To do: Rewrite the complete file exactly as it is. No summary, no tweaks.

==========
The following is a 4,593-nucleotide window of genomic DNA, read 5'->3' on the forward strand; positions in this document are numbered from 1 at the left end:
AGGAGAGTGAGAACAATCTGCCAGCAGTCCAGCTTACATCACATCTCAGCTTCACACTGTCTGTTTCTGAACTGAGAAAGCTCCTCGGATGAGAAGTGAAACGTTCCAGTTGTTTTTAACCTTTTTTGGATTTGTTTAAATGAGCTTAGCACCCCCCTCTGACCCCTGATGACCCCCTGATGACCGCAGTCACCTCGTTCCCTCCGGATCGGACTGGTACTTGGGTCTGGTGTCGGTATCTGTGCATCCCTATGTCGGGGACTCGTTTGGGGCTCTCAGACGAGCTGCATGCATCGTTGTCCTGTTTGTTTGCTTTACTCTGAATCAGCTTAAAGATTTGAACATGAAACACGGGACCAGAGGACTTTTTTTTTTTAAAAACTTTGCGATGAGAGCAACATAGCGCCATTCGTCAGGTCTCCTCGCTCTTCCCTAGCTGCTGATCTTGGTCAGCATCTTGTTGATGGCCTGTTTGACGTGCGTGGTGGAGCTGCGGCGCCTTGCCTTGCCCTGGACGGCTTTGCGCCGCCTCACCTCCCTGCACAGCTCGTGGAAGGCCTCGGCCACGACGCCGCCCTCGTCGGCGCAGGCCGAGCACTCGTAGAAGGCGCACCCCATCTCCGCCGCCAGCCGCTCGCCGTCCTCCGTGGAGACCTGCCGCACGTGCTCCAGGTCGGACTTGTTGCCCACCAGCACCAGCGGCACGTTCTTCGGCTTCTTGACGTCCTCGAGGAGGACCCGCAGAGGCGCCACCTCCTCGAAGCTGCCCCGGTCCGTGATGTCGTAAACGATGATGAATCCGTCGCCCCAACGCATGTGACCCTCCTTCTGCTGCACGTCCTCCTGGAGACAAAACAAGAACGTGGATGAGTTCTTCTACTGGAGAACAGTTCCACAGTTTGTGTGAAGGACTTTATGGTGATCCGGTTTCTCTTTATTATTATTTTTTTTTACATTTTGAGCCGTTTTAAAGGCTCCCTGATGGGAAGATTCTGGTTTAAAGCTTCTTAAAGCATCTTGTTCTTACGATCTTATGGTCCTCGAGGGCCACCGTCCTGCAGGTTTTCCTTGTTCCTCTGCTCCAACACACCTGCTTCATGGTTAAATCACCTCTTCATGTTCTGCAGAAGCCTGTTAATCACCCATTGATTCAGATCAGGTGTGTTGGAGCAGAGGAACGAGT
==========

The following is a 4,593-nucleotide window of genomic DNA, read 5'->3' on the forward strand; positions in this document are numbered from 1 at the left end:
AGGAGAGTGAGAACAATCTGCCAGCAGTCCAGCTTACATCACATCTCAGCTTCACACTGTCTGTTTCTGAACTGAGAAAGCTCCTCGGATGAGAAGTGAAACGTTCCAGTTGTTTTTAACCTTTTTTGGATTTGTTTAAATGAGCTTAGCACCCCCCTCTGACCCCTGATGACCCCCTGATGACCGCAGTCACCTCGTTCCCTCCGGATCGGACTGGTACTTGGGTCTGGTGTCGGTATCTGTGCATCCCTATGTCGGGGACTCGTTTGGGGCTCTCAGACGAGCTGCATGCATCGTTGTCCTGTTTGTTTGCTTTACTCTGAATCAGCTTAAAGATTTGAACATGAAACACGGGACCAGAGGACTTTTTTTTTTTAAAAACTTTGCGATGAGAGCAACATAGCGCCATTCGTCAGGTCTCCTCGCTCTTCCCTAGCTGCTGATCTTGGTCAGCATCTTGTTGATGGCCTGTTTGACGTGCGTGGTGGAGCTGCGGCGCCTTGCCTTGCCCTGGACGGCTTTGCGCCGCCTCACCTCCCTGCACAGCTCGTGGAAGGCCTCGGCCACGACGCCGCCCTCGTCGGCGCAGGCCGAGCACTCGTAGAAGGCGCACCCCATCTCCGCCGCCAGCCGCTCGCCGTCCTCCGTGGAGACCTGCCGCACGTGCTCCAGGTCGGACTTGTTGCCCACCAGCACCAGCGGCACGTTCTTCGGCTTCTTGACGTCCTCGAGGAGGACCCGCAGAGGCGCCACCTCCTCGAAGCTGCCCCGGTCCGTGATGTCGTAAACGATGATGAATCCGTCGCCCCAACGCATGTGACCCTCCTTCTGCTGCACGTCCTCCTGGAGACAAAACAAGAACGTGGATGAGTTCTTCTACTGGAGAACAGTTCCACAGTTTGTGTGAAGGACTTTATGGTGATCCGGTTTCTCTTTATTATTATTTTTTTTTACATTTTGAGCCGTTTTAAAGGCTCCCTGATGGGAAGATTCTGGTTTAAAGCTTCTTAAAGCATCTTGTTCTTACGATCTTATGGTCCTCGAGGGCCACCGTCCTGCAGGTTTTCCTTGTTCCTCTGCTCCAACACACCTGCTTCATGGTTAAATCACCTCTTCATGTTCTGCAGAAGCCTGTTAATCACCCATTGATTCAGATCAGGTGTGTTGGAGCAGAGGAACGAGT